Developer Happiness: a Five-Part Series

January 11 Bullet_white By Andre Bullet_white Posted in Development Bullet_white Comments Comments

The New York Times ran a popular Op-Ed on Happiness last year. The Cliff Notes version?

The daily activities most associated with happiness are sex, socializing after work and having dinner with others. The daily activity most injurious to happiness is commuting.

Many software developers are fortunate to have flexible work hours that reduce (or eliminate) commute times. But what about that those times when you’re writing code and can’t have sex, socialize, or meet friends for dinner?

(1 of 5): Make it Trivial to Grab Production Data

You need to be able to troubleshoot data-specific issues in the comfort and serenity of your development environment.

So, you need an easy way to grab production data and bring it local. In the simplest case, this is just a rake task that 1) ssh’s into your production db and mysqldumps your database; 2) gzips it and scps it locally; 3) unzips and imports the dump into your development DB.

That approach doesn’t scale. As your product grows, the all-or-nothing dump won’t be enough. Your database will be too big to dump quickly, and it will take too long to transmit over the wire. This is not the way to developer happiness.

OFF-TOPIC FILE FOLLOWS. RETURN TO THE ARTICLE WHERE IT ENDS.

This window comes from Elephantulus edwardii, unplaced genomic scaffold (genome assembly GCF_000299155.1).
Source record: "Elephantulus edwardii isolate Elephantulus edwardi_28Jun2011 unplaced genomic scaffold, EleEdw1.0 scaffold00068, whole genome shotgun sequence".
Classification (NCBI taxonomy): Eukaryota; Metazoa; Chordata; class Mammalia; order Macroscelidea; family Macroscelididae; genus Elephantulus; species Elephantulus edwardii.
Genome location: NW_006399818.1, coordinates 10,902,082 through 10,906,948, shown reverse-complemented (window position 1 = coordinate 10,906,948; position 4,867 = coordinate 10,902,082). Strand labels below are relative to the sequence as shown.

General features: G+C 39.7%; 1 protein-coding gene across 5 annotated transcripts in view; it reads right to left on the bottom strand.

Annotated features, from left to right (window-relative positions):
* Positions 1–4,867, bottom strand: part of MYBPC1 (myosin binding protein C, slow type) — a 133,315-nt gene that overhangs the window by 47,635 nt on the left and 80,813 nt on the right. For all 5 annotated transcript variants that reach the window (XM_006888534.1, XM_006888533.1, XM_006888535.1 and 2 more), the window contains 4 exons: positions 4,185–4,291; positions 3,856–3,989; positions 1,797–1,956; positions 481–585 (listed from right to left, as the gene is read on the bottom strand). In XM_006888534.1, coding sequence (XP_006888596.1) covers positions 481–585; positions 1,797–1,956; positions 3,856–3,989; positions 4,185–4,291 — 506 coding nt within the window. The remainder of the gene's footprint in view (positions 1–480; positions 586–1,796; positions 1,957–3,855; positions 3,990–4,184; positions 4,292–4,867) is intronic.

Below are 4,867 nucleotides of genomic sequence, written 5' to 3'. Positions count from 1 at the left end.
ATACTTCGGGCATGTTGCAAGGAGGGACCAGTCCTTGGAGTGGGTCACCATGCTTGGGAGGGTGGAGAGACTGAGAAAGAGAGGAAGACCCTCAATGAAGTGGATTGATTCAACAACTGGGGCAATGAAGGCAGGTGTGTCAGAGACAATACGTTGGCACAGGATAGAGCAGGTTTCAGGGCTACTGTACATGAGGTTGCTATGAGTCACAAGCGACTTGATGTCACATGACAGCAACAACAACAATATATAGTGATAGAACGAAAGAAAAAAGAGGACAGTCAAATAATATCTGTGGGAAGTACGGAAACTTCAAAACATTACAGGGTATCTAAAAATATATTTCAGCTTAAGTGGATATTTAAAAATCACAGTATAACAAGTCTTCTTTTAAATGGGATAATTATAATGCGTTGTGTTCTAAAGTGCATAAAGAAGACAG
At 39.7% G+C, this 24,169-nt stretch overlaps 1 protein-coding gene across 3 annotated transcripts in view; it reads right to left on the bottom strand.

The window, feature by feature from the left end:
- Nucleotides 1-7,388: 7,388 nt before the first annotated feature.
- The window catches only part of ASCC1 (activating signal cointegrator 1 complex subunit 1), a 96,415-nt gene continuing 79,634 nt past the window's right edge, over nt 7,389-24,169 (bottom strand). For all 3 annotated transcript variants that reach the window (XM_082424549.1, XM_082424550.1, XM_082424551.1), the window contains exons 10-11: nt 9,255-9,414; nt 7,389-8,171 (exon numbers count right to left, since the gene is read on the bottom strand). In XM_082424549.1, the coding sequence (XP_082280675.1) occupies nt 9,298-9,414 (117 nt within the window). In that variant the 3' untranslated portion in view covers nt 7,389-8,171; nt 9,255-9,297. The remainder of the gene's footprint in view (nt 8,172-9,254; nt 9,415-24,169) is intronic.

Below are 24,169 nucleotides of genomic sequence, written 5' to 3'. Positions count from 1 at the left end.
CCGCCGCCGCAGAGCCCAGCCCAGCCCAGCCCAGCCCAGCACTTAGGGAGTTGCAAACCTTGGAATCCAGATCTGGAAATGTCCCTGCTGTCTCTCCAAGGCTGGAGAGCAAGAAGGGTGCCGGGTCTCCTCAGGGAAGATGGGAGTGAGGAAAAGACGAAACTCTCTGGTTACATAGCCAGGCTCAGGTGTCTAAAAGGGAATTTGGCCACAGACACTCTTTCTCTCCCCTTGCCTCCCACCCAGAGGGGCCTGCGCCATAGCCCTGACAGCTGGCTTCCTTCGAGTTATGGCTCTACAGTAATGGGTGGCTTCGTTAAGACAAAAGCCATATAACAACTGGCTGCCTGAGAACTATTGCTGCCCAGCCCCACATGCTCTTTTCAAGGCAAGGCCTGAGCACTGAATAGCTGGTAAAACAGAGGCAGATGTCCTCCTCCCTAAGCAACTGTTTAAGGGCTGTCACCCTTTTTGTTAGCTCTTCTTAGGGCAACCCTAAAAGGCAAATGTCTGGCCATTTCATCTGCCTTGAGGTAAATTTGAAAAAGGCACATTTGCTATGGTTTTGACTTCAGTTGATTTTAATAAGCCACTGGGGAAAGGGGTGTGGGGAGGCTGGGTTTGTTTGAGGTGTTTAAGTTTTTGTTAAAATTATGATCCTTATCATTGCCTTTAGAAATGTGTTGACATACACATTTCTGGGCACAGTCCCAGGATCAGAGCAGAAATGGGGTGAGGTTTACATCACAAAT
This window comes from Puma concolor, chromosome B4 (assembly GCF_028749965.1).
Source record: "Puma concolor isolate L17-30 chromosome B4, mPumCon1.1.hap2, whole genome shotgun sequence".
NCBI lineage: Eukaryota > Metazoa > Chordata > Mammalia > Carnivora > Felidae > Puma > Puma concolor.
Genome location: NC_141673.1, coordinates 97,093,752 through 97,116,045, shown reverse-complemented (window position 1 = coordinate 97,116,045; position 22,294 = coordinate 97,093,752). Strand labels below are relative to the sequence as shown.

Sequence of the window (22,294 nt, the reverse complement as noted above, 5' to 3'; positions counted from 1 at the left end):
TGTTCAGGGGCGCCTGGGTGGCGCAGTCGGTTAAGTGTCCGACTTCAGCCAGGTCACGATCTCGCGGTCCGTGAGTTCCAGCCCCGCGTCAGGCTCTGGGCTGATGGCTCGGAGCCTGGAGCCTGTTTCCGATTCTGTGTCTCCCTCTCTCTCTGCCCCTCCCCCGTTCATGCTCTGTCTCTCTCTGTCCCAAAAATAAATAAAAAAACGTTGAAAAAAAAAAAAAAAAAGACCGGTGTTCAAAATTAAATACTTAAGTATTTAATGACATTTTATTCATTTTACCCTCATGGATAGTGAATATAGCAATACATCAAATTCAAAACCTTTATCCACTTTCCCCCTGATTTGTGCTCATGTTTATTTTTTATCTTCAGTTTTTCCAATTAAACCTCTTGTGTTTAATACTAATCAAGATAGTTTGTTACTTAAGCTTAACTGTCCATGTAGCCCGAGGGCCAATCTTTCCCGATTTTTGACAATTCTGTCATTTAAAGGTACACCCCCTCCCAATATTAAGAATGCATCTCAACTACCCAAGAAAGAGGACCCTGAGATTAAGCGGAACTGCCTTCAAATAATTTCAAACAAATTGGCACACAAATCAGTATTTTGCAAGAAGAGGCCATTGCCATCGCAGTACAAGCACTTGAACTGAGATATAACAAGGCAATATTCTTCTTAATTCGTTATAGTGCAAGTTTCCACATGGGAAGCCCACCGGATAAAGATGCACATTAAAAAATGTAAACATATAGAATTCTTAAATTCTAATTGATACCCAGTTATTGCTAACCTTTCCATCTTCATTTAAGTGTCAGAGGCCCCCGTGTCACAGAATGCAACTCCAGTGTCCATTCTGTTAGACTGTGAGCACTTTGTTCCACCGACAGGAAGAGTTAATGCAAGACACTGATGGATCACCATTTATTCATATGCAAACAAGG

What you need is a way to export a slice of your application’s data. There is no way to generalize this; it’s totally application specific. For Scout, the most sensible partitioning approach is to download one account and all its associated data. The trick is to identify the associated data to be export as it cascades through your application. The basic recipe we use for this is:

  1. a local rake task invokes a remote SelectiveExporter class, passing the account ids we wish to export.
  2. the SelectiveExporter does a sequence of mysqldump calls, assembling the set of data related to the account to export.
  3. we scp the result and import it locally.

The payoff is huge: we’re able to grab data needed to troubleshoot a problem in 15 seconds instead of 30 minutes. That puts a smile on our developer faces.

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photo credit: ohskylab

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